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Dustin Hoffman denies fresh allegations of sexual misconduct

Fri, 15 Dec 2017 02:04:49 GMT2017-12-15T02:04:49Z

Two women accuse actor of sexual assault and a third alleges he exposed himself to her when she was a teenager

New allegations of sexual misconduct have surfaced against the actor Dustin Hoffman, with two women accusing him of sexual assault and a third alleging that he exposed himself to her in a hotel room when she was a teenager.

The playwright Cori Thomas, a high school friend of Hoffman’s daughter Karina, claimed that Hoffman exposed himself to her in a hotel room after a Sunday afternoon outing in Manhattan with the Hoffman family when she was 16 years old, according to an article published in Variety on Thursday.

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Half of young people do not use condoms for sex with new partner – poll

Fri, 15 Dec 2017 00:01:02 GMT2017-12-15T00:01:02Z

Finding that 10% of sexually active 16 to 24-year-olds have never used a condom comes as campaign aimed at avoiding STIs launches

Almost half of sexually active young people do not use a condom when sleeping with someone for the first time, and more than one-third of young people think carrying protection is a sign someone is promiscuous, a survey has found.

One in 10 sexually active 16 to 24-year-olds, the age group that accounted for 59% of chlamydia and gonorrhoea diagnoses in England last year, said they had never used a condom, prompting calls from the Royal College of GPs for investment in sexual and reproductive health services.

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Could drinking tea really be linked to a lower risk of glaucoma?

Thu, 14 Dec 2017 23:30:01 GMT2017-12-14T23:30:01Z

A study has found a link between hot tea and a lower risk of glaucoma, but experts say there’s no evidence that a cuppa will protect you from the condition

Drinking hot tea could be linked to a lower risk of having an eye condition that can lead to blindness, research has suggested – although experts say the study does not show that the brew offers any protective effect.

Glaucoma is an eye condition in which the pressure of fluids inside the eye damages the optic nerve – and can lead to blindness if left undetected. Many are unaware they have the condition, and while the risk of glaucoma increases with age, it can also affect babies and children. About 57.5 million people are thought to have the condition worldwide.

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Manchester City’s plan for global domination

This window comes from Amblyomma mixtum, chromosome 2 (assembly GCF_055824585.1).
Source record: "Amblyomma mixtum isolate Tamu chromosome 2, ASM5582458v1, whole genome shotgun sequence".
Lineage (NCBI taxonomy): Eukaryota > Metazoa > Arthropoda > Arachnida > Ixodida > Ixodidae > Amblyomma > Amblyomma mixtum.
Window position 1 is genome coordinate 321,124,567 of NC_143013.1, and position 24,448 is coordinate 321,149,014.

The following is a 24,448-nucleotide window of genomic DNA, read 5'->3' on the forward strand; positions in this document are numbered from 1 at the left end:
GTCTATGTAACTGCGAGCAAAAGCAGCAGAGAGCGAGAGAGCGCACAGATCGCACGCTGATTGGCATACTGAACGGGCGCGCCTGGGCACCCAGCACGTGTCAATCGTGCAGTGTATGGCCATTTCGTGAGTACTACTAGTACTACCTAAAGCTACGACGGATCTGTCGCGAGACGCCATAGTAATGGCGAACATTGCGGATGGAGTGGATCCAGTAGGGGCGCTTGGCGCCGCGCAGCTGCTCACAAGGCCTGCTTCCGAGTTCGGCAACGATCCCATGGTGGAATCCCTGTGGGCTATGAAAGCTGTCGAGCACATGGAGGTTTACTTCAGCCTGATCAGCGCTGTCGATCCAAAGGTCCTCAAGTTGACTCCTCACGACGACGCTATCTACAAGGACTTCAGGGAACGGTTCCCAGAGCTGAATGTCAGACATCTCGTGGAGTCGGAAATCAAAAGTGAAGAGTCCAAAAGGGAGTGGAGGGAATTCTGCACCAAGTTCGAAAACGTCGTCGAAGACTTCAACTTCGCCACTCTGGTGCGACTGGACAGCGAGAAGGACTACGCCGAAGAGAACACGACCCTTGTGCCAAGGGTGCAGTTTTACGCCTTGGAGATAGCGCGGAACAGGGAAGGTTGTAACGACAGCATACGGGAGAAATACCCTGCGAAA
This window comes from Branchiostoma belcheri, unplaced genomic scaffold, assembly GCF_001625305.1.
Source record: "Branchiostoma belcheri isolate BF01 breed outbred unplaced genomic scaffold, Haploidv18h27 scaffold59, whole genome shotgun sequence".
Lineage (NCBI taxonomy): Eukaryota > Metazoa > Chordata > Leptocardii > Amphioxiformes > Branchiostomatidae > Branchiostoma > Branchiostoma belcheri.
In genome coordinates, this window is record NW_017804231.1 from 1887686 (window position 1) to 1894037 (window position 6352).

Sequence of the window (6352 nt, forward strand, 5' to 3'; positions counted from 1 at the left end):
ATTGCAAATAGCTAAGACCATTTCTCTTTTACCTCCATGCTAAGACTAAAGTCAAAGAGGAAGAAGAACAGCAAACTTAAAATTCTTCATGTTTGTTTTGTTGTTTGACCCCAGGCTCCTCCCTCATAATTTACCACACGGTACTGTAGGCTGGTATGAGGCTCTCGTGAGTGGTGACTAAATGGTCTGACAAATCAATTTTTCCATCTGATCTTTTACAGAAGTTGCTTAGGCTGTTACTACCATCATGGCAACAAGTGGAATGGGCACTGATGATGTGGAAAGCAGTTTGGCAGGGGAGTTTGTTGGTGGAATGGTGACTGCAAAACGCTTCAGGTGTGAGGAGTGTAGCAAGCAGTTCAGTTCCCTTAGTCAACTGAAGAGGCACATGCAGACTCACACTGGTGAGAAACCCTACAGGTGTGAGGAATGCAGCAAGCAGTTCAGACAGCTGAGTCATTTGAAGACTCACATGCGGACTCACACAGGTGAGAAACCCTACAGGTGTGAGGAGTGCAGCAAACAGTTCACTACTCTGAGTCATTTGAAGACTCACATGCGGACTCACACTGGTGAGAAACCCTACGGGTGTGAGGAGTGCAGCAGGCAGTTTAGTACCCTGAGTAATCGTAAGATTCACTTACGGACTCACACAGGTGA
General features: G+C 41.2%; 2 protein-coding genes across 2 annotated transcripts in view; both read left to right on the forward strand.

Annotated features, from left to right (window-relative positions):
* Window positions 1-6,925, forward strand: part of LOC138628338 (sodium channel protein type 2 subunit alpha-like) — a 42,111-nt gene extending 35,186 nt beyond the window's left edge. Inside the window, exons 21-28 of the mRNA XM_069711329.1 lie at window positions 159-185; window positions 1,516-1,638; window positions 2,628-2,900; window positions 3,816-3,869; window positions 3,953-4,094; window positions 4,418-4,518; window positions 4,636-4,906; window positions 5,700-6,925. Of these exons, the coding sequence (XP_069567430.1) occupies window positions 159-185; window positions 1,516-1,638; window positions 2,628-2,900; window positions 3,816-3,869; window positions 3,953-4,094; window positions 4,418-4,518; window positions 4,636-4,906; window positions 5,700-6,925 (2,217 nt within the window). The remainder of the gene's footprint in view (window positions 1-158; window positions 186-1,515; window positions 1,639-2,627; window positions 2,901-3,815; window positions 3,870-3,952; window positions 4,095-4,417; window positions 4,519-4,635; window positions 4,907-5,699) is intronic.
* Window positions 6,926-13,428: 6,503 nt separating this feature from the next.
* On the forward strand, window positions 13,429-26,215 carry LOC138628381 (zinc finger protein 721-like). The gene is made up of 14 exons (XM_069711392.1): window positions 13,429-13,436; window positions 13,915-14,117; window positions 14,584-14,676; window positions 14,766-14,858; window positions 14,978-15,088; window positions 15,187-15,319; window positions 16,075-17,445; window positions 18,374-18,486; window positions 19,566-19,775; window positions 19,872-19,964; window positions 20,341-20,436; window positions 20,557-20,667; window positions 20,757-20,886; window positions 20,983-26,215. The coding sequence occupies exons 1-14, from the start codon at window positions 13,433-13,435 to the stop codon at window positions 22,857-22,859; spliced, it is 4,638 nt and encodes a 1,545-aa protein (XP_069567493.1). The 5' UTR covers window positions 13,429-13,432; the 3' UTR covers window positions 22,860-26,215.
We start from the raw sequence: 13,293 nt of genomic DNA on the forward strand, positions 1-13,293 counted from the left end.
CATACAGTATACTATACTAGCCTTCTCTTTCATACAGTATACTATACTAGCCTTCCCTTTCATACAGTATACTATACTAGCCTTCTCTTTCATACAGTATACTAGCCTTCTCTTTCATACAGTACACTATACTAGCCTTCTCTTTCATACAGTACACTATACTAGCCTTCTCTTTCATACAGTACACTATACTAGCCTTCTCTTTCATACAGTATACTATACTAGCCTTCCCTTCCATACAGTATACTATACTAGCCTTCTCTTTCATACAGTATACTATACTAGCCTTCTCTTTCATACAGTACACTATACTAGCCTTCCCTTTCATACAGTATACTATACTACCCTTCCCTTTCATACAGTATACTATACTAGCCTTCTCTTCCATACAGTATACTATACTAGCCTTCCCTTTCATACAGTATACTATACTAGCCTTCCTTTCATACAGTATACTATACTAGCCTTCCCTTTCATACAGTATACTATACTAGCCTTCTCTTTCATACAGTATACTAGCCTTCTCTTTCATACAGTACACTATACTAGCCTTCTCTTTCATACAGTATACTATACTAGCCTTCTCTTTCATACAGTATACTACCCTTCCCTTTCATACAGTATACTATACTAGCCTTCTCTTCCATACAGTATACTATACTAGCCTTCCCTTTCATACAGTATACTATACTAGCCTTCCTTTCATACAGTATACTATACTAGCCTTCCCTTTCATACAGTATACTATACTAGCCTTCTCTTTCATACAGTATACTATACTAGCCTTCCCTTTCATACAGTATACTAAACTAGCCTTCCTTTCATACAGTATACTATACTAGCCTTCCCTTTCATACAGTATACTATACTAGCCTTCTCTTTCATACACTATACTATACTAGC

Fri, 15 Dec 2017 06:00:09 GMT2017-12-15T06:00:09Z

Football has already been transformed by big money – but the businessmen behind Man City are trying to build a global corporation that will change the game for ever. By Giles Tremlett

On 19 December 2009, Pep Guardiola stood and wept in the middle of Zayed Sports City Stadium in Abu Dhabi. The 38-year-old Barcelona manager clasped a hand across his face as his body gave way to huge, shoulder-heaving sobs. Zlatan Ibrahimović, the club’s towering Swedish striker, wrapped a tattooed arm around Guardiola’s neck and then gave him a vigorous push in order to jolt him out of it. But Guardiola could not stop. It was a strange place for the world’s most celebrated football coach to break down: Barcelona had just won a game that few people watched on television to secure one of football’s most obscure titles, the Fifa Club World Cup. But the victory secured an unbreakable record: Barcelona had won all six titles available to any club in a single year. That is why Pep was sobbing.

Back at home in Barcelona, it was a bittersweet moment for Ferran Soriano. A hairdresser’s son from the city’s working-class district of Poblenou, Soriano had become one of FC Barcelona’s top executives – and had helped build what could now claim to be the greatest football team the world had ever seen. “I was happy, but it was also painful not to be there when the team reached its pinnacle,” he told me. Instead, he picked up the phone and called Guardiola.

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'You can't see the Empire State Building from the top': readers on overrated tourist sights

Fri, 15 Dec 2017 06:30:09 GMT2017-12-15T06:30:09Z

With a new zoo in China leaving visitors underwhelmed, we asked you about the tourist attractions you found a letdown